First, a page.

Portrait of Doctor Gachet, 25 May 1890
Vincent van Gogh
etching on laid paper
30.8 x 24.4 cm; plate: 18.2 x 15.1 cm
National Gallery of Canada (no. 15228)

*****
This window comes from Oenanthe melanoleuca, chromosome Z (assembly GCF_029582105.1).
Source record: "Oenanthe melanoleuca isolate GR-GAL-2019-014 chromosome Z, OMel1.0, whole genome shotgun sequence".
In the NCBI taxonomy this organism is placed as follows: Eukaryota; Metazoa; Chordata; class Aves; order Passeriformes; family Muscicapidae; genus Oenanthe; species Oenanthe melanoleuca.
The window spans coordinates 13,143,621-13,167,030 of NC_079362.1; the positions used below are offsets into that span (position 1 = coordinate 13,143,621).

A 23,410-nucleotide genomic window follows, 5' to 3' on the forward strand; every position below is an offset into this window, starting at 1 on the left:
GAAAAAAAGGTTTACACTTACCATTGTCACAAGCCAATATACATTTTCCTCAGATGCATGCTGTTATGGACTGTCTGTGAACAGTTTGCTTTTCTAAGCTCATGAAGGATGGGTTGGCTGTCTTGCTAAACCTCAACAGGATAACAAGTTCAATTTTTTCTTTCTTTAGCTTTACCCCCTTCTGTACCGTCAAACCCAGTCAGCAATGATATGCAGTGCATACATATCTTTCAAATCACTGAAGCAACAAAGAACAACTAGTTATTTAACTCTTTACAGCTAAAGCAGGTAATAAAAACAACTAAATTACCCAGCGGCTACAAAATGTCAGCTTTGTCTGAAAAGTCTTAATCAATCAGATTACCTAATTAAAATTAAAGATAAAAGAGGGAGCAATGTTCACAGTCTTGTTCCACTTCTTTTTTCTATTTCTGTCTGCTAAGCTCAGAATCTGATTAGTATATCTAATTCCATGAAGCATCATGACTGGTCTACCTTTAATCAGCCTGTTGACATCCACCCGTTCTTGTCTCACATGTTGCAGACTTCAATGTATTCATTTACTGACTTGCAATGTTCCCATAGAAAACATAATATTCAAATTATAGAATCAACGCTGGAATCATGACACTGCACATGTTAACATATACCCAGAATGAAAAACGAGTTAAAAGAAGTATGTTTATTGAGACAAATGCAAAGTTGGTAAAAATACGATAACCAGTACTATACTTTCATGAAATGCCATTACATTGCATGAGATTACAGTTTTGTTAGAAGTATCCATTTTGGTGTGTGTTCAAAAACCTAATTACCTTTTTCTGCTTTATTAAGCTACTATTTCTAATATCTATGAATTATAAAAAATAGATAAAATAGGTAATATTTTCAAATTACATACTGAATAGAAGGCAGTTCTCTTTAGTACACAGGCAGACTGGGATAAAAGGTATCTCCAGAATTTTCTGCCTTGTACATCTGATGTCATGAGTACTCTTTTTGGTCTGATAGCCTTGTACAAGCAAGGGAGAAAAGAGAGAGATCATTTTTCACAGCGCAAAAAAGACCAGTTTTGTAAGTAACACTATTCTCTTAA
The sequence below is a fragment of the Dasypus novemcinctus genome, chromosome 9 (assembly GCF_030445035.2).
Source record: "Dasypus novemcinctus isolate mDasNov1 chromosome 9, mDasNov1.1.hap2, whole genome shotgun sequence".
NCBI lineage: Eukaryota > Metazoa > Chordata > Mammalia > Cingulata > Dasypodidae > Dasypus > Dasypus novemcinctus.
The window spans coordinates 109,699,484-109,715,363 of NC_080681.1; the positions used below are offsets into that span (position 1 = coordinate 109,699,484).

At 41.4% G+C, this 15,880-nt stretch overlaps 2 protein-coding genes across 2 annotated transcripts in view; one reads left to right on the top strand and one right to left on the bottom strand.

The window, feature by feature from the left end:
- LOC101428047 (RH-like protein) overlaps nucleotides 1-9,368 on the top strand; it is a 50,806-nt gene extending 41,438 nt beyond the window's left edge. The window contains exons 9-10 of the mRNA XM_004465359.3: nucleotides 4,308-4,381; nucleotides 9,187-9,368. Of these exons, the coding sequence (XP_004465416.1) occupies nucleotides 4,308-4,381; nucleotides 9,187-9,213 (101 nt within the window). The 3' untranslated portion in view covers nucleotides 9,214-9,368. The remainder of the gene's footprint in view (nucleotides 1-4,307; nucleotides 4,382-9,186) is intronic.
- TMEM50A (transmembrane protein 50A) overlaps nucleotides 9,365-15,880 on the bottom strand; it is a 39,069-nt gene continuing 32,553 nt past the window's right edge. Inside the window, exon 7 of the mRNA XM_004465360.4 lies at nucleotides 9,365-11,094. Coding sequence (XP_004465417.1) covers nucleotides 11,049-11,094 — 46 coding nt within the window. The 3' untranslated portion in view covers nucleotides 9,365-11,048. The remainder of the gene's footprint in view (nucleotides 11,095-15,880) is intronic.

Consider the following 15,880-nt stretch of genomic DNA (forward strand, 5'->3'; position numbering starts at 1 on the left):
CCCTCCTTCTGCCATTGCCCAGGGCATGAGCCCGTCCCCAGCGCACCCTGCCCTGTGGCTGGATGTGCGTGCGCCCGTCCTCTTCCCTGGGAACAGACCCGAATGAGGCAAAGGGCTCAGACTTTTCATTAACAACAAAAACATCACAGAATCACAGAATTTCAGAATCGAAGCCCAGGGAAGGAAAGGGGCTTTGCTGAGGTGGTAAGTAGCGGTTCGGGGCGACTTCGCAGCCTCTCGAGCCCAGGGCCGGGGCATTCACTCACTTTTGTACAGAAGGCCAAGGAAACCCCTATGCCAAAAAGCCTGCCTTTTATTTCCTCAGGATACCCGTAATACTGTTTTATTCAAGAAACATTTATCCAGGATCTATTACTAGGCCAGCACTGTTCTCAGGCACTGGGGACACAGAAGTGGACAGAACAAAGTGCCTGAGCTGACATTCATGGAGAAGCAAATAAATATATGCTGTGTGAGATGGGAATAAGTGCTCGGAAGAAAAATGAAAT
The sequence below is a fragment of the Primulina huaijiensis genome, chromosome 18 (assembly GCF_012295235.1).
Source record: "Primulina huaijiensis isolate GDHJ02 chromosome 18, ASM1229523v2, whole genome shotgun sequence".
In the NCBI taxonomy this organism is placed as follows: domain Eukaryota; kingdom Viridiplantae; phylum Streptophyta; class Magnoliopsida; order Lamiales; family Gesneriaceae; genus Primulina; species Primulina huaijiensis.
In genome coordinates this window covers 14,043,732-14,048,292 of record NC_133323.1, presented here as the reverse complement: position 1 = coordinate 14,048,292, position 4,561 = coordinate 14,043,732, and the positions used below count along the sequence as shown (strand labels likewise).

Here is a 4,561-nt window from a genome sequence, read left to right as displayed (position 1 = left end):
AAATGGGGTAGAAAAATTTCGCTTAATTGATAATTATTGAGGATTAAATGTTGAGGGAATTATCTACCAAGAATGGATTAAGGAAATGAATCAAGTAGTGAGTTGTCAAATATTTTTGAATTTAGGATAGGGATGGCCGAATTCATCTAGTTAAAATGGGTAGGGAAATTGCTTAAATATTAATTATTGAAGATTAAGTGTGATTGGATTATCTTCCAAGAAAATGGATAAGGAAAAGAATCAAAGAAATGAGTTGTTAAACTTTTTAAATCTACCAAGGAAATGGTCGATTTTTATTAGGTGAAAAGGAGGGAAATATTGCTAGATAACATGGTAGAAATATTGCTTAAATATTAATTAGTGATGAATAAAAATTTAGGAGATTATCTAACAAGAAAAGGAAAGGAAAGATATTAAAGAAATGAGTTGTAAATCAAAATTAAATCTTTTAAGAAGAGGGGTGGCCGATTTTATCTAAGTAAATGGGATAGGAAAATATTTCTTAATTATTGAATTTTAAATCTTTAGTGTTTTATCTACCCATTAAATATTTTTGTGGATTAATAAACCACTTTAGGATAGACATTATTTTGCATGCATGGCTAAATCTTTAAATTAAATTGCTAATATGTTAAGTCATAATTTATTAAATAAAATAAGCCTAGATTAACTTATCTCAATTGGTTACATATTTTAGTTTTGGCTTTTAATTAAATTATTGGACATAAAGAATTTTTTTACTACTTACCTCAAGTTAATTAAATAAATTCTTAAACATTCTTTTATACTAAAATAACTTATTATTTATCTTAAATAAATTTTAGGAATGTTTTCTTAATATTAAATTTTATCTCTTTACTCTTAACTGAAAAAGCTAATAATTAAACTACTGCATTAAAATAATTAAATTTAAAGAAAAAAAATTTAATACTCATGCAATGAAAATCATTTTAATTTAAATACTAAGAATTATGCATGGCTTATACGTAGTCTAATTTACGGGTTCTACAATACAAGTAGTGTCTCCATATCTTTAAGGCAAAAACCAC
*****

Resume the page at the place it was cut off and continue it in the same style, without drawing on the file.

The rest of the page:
In May 1890 Vincent van Gogh arrived in Auvers where Dr. Gachet could monitor his state of mental health. Gachet introduced him to etching and together they planned to print a series on themes of southern France. However, the project never materialized and this portrait is the only etching van Gogh executed. He sent an impression to his brother, the art dealer, Theo van Gogh, who called it “a true painter’s etching. No refinement in the execution, but a drawing on metal.” Also known as "L’homme à la pipe" (Man with a pipe), the pose is quite distinct from van Gogh’s oil painting of Dr. Gachet (Musée d’Orsay, 1890). The undulating flow of the line is typical of the expressive quality of van Gogh’s late style. This impression is from one of some 60 identified posthumous printings by Dr. Gachet’s son, Paul Gachet Jr., and bears Gachet’s collector's stamp at the bottom edge.